DHS official defends HSIN Next Gen

Despite calls from two senior House Democrats for the Homeland Security Department to stop work at least for a time on a new version of DHS’ national collaborative platform for sharing sensitive but unclassified information. an official who oversees the program’s development said its deployment should continue.

Stopping work now on the Homeland Security Information Network-Next Generation (HSIN Next Gen) project would hamper information sharing, said Harry McDavid, chief information officer for DHS’ Office of Operations Coordination which is developing the updated platform. McDavid said July 30 he was confident in the current plan for rolling out the new version of Homeland Security Information Network (HSIN) in phases over the next 12 to 18 months.

“Not continuing with [HSIN Next Gen] puts the successes that we’ve achieved at risk,” he said.

McDavid added that he isn’t the person who makes a decision whether to halt the program and that DHS was working to answer a series of questions and concerns that two senior House Democrats submitted to the department in a letter dated July 23.

Government auditors, DHS’ inspector general and lawmakers have criticized the first version of HSIN for not fully meeting its users’ needs. DHS hired General Dynamics for $62 million in May to work on the HSIN Next Gen project that DHS says will be easier to use and more secure.

McDavid said that the HSIN program office has developed a strategy for HSIN Next Gen that uses lessons learned, recognizes the resource limitations of the program and does not incur cost, schedule, performance or security risks.

McDavid made the comments at the Homeland Defense Journal’s Fusion Centers and Information Sharing Conference in Washington, where he discussed HSIN's use in fusion centers. State and local authorities at intelligence fusion centers around the country use HSIN to share information.

The 2008 National Response Framework (NRF), which delegates different emergency response tasks to federal, state and local governments as well as the private sector when re, also identified HSIN as “the primary reporting method for information flow.”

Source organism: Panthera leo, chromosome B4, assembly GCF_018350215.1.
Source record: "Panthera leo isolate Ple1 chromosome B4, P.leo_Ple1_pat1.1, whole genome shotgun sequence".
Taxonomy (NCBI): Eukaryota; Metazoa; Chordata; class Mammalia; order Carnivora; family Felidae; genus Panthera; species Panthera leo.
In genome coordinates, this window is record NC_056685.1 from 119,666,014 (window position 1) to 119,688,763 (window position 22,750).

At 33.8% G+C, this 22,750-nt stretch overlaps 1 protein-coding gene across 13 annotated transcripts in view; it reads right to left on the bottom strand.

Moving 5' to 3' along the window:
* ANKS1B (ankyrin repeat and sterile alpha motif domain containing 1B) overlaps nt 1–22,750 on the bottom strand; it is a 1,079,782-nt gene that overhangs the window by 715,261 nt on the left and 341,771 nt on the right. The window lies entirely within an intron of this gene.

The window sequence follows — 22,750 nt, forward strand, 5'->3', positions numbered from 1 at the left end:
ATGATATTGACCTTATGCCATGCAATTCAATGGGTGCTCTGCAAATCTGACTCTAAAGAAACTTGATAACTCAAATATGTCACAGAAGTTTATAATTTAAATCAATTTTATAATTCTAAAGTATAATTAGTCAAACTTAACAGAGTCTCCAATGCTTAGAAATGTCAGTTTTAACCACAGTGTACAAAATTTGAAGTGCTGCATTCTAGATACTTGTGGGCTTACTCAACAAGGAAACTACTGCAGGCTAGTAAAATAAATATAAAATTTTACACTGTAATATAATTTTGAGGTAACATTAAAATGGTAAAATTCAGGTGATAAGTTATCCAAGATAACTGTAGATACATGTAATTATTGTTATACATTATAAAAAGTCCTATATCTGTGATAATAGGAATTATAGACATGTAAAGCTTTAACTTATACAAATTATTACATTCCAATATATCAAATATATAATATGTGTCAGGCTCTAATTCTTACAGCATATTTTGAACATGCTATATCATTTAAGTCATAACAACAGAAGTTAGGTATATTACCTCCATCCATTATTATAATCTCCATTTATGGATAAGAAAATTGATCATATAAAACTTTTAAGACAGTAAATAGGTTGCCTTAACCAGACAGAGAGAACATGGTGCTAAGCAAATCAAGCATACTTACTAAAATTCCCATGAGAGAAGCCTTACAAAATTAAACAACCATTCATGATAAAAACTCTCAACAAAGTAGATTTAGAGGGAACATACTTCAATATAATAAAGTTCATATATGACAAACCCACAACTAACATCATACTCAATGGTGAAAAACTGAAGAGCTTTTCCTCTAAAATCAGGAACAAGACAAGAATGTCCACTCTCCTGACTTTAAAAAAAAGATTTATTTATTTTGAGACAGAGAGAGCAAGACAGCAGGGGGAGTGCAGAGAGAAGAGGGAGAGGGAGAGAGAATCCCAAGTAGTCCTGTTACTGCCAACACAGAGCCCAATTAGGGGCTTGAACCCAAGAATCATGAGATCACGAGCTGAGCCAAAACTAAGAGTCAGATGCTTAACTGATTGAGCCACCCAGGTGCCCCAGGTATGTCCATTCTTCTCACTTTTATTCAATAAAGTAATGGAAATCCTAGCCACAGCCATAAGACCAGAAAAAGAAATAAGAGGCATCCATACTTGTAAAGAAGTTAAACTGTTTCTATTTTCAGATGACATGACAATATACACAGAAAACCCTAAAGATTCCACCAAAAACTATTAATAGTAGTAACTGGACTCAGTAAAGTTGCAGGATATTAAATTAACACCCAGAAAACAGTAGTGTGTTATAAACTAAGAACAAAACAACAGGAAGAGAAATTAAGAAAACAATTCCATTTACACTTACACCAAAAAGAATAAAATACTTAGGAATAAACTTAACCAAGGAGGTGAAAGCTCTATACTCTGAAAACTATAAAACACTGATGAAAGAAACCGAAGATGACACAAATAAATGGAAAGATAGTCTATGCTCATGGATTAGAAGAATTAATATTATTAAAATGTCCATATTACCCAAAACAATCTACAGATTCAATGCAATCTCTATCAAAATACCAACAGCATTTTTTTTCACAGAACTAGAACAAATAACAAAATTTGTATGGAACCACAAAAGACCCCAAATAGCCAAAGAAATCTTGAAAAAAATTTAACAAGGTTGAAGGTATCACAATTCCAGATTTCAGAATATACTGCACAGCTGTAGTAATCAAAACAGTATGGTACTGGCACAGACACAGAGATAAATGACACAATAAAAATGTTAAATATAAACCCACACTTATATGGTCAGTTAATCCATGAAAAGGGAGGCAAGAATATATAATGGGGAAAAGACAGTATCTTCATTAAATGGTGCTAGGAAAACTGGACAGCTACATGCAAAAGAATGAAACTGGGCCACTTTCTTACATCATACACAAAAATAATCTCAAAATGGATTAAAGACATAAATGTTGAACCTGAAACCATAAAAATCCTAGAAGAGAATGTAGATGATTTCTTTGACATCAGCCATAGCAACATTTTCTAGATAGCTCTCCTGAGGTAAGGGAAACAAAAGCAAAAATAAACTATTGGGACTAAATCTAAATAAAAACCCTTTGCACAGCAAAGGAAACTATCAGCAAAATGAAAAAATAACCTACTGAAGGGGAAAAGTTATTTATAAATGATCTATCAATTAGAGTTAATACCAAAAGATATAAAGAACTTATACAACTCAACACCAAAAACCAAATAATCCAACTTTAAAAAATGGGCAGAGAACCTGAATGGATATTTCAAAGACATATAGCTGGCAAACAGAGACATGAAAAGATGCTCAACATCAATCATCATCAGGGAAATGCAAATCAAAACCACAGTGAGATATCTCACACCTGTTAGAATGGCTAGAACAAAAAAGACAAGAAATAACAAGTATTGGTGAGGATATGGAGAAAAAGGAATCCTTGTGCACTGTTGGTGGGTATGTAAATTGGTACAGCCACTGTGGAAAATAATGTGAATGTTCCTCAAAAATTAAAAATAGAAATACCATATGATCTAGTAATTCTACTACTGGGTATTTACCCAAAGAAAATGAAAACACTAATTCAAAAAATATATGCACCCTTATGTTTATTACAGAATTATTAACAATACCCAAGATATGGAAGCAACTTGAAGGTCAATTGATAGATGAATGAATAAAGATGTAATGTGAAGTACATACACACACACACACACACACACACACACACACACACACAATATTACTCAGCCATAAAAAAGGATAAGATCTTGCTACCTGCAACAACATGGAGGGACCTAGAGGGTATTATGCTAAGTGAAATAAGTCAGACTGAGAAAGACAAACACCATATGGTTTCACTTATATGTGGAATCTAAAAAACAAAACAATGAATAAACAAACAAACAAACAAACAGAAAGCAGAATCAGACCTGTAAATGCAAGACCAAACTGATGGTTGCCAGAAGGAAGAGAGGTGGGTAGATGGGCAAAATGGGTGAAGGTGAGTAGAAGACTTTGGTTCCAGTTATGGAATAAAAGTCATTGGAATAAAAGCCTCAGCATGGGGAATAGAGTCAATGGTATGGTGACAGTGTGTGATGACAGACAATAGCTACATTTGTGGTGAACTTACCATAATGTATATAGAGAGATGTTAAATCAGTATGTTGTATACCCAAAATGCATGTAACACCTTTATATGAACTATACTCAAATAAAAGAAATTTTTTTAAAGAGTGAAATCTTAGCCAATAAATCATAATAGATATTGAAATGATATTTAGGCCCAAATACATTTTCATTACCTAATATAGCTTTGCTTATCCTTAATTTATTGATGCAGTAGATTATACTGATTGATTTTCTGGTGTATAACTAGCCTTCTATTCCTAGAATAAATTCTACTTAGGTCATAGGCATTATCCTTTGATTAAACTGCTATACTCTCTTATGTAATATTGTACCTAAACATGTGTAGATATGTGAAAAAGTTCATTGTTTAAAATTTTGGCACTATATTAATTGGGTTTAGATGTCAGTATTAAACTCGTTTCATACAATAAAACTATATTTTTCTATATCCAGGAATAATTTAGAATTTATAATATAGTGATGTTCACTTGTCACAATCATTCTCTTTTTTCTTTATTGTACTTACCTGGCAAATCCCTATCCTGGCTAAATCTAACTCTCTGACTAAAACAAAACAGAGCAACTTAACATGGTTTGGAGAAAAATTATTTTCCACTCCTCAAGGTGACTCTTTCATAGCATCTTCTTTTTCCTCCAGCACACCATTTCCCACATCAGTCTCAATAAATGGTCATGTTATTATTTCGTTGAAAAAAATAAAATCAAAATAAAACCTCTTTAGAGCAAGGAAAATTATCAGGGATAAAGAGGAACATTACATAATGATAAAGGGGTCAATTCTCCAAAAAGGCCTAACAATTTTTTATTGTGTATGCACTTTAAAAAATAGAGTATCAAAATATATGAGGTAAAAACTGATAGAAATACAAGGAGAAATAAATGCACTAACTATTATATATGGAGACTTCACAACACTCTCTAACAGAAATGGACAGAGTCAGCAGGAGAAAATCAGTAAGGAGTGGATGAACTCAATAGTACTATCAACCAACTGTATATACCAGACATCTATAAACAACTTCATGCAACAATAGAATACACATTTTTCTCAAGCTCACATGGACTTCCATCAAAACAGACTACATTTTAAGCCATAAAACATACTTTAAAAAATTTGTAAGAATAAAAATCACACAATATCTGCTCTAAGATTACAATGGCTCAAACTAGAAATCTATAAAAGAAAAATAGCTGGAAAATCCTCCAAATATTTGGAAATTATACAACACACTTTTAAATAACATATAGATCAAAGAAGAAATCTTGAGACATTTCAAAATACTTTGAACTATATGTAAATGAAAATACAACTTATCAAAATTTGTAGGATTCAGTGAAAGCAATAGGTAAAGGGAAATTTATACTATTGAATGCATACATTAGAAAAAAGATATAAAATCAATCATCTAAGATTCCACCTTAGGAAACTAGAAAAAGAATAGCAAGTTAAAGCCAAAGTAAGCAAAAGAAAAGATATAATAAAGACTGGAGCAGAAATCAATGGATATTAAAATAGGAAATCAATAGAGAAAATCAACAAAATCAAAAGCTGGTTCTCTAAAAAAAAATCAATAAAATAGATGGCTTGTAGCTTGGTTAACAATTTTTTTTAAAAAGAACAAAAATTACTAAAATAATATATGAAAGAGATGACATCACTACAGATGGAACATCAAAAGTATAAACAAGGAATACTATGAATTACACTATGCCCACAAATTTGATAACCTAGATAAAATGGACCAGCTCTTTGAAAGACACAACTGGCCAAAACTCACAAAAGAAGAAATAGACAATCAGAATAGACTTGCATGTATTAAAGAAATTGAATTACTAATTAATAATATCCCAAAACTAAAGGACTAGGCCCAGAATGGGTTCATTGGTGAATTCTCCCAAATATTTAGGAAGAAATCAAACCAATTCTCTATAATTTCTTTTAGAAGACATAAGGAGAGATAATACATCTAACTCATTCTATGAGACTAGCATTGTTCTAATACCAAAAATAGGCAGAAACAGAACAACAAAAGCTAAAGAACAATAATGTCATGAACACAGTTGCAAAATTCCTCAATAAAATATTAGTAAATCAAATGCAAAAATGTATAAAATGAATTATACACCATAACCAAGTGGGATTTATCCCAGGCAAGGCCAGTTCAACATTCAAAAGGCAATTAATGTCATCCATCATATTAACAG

In a letter dated July 23, Reps. Bennie Thompson, (D-Miss.), chairman of the House Homeland Security Committee, and Jane Harman (D-Calif.), who heads one of that panel's subcommittees, requested that DHS cease work on developing HSIN Next Gen until the requirements of state and local authorities as well as other users have for the system are developed.

“The [Government Accountability Office] reports, hearings and letters that HSIN has engendered over the last several years center on one thing: [DHS’] continuous and apparently continuing to identify, provide for, and adjust to end user requirements,” the letter reads.

McDavid said DHS is working to address the lawmakers’ anxiety about requirements but said there is some misunderstanding about what requirements have already been identified. He said that 54 percent of HSIN Next Gen’s requirements are new — about a 120 percent increase from the first version.

He said the new platform is being developed with input from end users and will be rolled out to users who work in the critical infrastructure sectors in mid-August. He explained the plan is to release the program to some of the more complex user groups first. There are also plans to deploy the new version to geographic regions — such as the National Capital Region -– to test how it is used across sectors as well.

“The Next Gen is really focused initially on the security of that platform so we can move forward to regain trust,” he said. “The real challenge for my mind isn’t the technology; it’s the data and the mission needs — that relationship, ” he said.

McDavid said DHS is in the process of answering questions that incl de:

  • How DHS plans to incorporate the needs of users of law enforcement information sharing databases.

  • How DHS’ Office of Operations Coordination has worked with state and local users to define requirements for HSIN Next Gen.

  • When DHS plans to staff the HISN Next Gen program office.

Alice Lipowicz contributed to this report .

About the Author

Ben Bain is a reporter for Federal Computer Week.


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